Use this URL to cite or link to this record in EThOS: http://ethos.bl.uk/OrderDetails.do?uin=uk.bl.ethos.522349
Title: Developing an Implicit Association Test for Forensic Use : Discriminating Paedophiles from other Offenders
Author: Brown, Anthony
Awarding Body: Cardiff University
Current Institution: Cardiff University
Date of Award: 2006
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Abstract:
Men who sexually offend against children often deny their offences outright, or attempt to present themselves as more socially acceptable by minimisation and rationalisation of the offence. Professionals need accurate information about the beliefs and attitudes that underpin this type of offending. Equally, an accurate, easily administered and cost-effective means to indirecdy assess the levels of risk these men would present if released back into society is vital. Currendy, statistical combination of past-offence data and demographic information produces actuarial risk prediction. This has been criticised as insensitive to changes in levels of risk. Also, existing dynamic risk assessments tend to rely on self-report and interview, both of which may be open to the self-presentational efforts of men in denial. In response to these shortcomings, the research presented in this thesis represents an attempt to develop the Implicit Association Test (IA T; Greenwald, McGhee & Schwartz, 1998) for application specifically to this offender population, and to test its diagnostic accuracy in differentiating paedophilic sex offenders from non-sex offenders. The original IAT format had been shown to identify offenders against minors from other offenders (Gray, Brown, Smith & Snowden, 2005). However, feedback from participants suggested the task might be subject to the effects of low IQ and poor literacy in this population. Hence, this body of work modified the standard task to create an offender-specific lAT. To achieve this, experiment 1 first identified equivalent lAT effects for words and for picture stimuli. Experiment 2 confirmed the "IA T effect" in a shortened 2-stage task, and confirmed that order effects were negligible, but that the number of exemplars per IA T category had some impact on IA T effect. A streamlined child-sex association IAT (CSA-IA1) was created based on these findings. Experiment 3 applied the CSA-IAT to community-based samples of men convicted of sexual offences against children and non-sex offenders, and showed it differentiated the groups with very good diagnostic accuracy. Questions remain in the literature regarding the "fakeability" of the IA T. Experiments 4 and 5 investigated faking of two variants of the novel task (based on nationality and sexuality), and identified a pattern of faking which supported, but extended, previous findings. Experiment 6 then tested the new IA T in the prison population. Inmates convicted of paedophilic sexual offences were compared to men convicted of hebephilic sexual offences and men convicted of non-sexual offences. The task discriminated among the sexual offenders, and differentiated paedophilic offenders from controls, with excellent diagnostic accuracy. It was unaffected by IQ, age and cognitive ability. Finally experiment 7 applied the new test to paedophilic offenders who deny their offences. The CSA-IAT showed very good diagnostic accuracy at discriminating paedophilic deniers from controls, with ROC values for the denier/control discrimination equivalent to those for the admitter/ control discrimination. In summary, this thesis identifies (i) the potential of the IA T as a tool to assist professionals by increasing our understanding of the cognitions underpinning sexually-offending behaviour, and (ii) the potential of the task to be developed as a means to indirectly measure levels of dynamic risk of sexually offending against children presented by convicted abusers.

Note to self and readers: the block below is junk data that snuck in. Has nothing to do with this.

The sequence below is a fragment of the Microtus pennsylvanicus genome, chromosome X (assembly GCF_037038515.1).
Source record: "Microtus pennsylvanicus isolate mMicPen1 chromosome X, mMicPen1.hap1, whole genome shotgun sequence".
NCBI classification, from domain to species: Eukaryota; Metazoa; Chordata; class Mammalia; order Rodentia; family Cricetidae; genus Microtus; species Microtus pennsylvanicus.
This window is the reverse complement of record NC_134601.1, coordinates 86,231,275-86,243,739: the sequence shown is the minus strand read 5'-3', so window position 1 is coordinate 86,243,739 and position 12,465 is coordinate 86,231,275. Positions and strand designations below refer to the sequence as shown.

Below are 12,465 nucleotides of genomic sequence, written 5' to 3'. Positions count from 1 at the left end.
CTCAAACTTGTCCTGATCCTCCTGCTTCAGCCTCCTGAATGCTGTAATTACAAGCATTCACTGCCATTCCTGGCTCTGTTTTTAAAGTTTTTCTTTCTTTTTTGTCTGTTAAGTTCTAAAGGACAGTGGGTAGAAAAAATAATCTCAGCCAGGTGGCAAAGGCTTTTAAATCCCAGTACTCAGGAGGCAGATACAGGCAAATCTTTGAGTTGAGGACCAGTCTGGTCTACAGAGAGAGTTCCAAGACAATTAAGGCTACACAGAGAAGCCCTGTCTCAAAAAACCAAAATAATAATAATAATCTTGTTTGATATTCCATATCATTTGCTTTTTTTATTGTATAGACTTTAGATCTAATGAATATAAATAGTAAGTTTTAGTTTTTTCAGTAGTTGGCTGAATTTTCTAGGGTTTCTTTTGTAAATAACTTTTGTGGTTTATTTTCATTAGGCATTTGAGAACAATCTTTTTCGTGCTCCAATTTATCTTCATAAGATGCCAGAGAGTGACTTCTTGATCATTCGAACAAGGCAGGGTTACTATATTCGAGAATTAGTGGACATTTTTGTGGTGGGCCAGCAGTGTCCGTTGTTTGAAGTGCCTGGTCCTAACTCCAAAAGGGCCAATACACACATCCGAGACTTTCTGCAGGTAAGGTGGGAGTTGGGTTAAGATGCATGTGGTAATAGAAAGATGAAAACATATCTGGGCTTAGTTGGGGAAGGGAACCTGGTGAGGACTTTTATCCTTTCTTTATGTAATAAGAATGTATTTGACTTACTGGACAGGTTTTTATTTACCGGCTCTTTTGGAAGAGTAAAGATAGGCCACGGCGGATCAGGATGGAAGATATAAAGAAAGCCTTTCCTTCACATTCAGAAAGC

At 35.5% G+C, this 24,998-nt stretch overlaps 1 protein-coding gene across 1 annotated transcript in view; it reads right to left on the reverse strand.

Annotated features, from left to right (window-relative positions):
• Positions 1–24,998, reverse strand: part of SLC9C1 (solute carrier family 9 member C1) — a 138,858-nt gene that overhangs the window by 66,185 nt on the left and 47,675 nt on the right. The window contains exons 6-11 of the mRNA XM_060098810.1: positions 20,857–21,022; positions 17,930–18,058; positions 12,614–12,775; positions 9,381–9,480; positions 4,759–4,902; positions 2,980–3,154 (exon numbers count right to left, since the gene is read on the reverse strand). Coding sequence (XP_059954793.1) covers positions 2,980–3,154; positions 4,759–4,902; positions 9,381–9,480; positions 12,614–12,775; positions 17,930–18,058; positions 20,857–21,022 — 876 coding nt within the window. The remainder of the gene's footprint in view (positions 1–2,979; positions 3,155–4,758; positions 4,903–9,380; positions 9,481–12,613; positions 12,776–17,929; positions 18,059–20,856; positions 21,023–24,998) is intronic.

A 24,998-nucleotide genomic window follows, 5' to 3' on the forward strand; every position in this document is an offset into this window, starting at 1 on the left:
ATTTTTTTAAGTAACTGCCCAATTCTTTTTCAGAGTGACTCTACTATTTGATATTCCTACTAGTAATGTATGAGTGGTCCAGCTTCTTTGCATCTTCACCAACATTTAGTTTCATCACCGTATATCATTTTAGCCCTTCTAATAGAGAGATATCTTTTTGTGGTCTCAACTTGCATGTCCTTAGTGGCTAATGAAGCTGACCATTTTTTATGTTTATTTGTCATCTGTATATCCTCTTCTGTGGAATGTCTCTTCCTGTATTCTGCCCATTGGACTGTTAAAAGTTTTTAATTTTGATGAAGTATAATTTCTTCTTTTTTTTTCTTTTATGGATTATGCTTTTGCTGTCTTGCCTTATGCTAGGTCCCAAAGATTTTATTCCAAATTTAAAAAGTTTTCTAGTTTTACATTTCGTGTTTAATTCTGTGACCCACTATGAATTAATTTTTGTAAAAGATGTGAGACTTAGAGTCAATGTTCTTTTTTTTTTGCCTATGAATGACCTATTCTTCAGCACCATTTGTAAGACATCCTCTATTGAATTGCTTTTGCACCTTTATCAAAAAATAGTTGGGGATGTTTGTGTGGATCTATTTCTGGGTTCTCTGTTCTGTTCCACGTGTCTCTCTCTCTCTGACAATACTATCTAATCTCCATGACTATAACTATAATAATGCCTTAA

Supervisor: Not available Sponsor: Not available
Qualification Name: Thesis (Ph.D.) Qualification Level: Doctoral
EThOS ID: uk.bl.ethos.522349  DOI: Not available
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